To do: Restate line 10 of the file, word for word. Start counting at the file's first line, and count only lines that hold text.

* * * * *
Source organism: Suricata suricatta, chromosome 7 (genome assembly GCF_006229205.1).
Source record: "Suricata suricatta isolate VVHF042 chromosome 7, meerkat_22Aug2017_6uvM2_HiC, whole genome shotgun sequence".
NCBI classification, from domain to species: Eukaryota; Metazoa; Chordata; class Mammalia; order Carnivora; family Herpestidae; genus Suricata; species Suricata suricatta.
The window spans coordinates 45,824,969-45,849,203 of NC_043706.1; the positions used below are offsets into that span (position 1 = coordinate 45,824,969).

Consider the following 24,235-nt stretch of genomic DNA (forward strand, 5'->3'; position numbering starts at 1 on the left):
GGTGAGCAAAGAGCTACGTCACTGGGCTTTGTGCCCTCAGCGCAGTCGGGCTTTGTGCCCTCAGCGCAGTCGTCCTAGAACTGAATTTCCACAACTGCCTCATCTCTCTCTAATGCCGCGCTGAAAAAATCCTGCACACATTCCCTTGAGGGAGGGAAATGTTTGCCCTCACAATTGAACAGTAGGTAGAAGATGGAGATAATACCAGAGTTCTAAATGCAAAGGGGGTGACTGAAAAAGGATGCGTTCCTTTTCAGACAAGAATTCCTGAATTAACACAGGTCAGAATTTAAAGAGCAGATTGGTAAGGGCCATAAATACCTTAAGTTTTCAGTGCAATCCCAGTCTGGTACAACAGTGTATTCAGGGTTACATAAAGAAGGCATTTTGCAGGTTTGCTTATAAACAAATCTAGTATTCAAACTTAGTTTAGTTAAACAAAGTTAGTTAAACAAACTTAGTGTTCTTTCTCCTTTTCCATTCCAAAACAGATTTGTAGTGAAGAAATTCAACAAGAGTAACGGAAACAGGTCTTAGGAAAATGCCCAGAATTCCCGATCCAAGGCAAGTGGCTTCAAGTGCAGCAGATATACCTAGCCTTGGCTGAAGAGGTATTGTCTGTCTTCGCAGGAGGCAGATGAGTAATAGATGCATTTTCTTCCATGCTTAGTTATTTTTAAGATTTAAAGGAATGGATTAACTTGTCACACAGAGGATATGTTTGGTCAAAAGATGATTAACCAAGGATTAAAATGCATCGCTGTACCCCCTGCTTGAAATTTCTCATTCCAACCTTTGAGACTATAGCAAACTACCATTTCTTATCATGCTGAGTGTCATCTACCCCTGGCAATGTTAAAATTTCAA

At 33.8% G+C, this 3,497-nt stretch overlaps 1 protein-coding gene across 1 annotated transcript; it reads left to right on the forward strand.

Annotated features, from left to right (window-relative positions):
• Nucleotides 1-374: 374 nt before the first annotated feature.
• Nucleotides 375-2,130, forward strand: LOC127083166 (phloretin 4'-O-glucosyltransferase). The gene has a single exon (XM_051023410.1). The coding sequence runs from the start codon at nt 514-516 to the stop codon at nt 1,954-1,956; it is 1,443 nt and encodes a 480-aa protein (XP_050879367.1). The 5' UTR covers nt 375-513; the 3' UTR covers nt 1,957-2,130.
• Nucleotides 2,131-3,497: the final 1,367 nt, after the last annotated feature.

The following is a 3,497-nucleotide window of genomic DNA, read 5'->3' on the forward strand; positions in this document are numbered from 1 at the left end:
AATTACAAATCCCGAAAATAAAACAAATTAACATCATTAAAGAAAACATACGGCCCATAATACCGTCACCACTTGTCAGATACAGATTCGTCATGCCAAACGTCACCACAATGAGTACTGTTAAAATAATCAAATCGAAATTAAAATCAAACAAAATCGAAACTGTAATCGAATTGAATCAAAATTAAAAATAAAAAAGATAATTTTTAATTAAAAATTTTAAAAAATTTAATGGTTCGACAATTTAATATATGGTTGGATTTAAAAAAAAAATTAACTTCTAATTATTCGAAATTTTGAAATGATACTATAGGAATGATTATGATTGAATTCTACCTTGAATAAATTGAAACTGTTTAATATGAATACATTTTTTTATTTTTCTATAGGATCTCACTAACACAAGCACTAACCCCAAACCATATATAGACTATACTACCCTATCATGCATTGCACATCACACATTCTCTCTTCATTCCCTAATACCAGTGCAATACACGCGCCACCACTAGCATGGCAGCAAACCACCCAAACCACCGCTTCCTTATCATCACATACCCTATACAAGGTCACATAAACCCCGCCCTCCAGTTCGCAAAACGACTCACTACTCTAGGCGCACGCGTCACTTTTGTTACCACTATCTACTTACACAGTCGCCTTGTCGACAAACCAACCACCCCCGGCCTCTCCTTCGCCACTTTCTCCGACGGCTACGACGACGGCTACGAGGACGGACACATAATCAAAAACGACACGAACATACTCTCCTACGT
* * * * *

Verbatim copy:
• Nucleotides 375-2,130, forward strand: LOC127083166 (phloretin 4'-O-glucosyltransferase). The gene has a single exon (XM_051023410.1). The coding sequence runs from the start codon at nt 514-516 to the stop codon at nt 1,954-1,956; it is 1,443 nt and encodes a 480-aa protein (XP_050879367.1). The 5' UTR covers nt 375-513; the 3' UTR covers nt 1,957-2,130.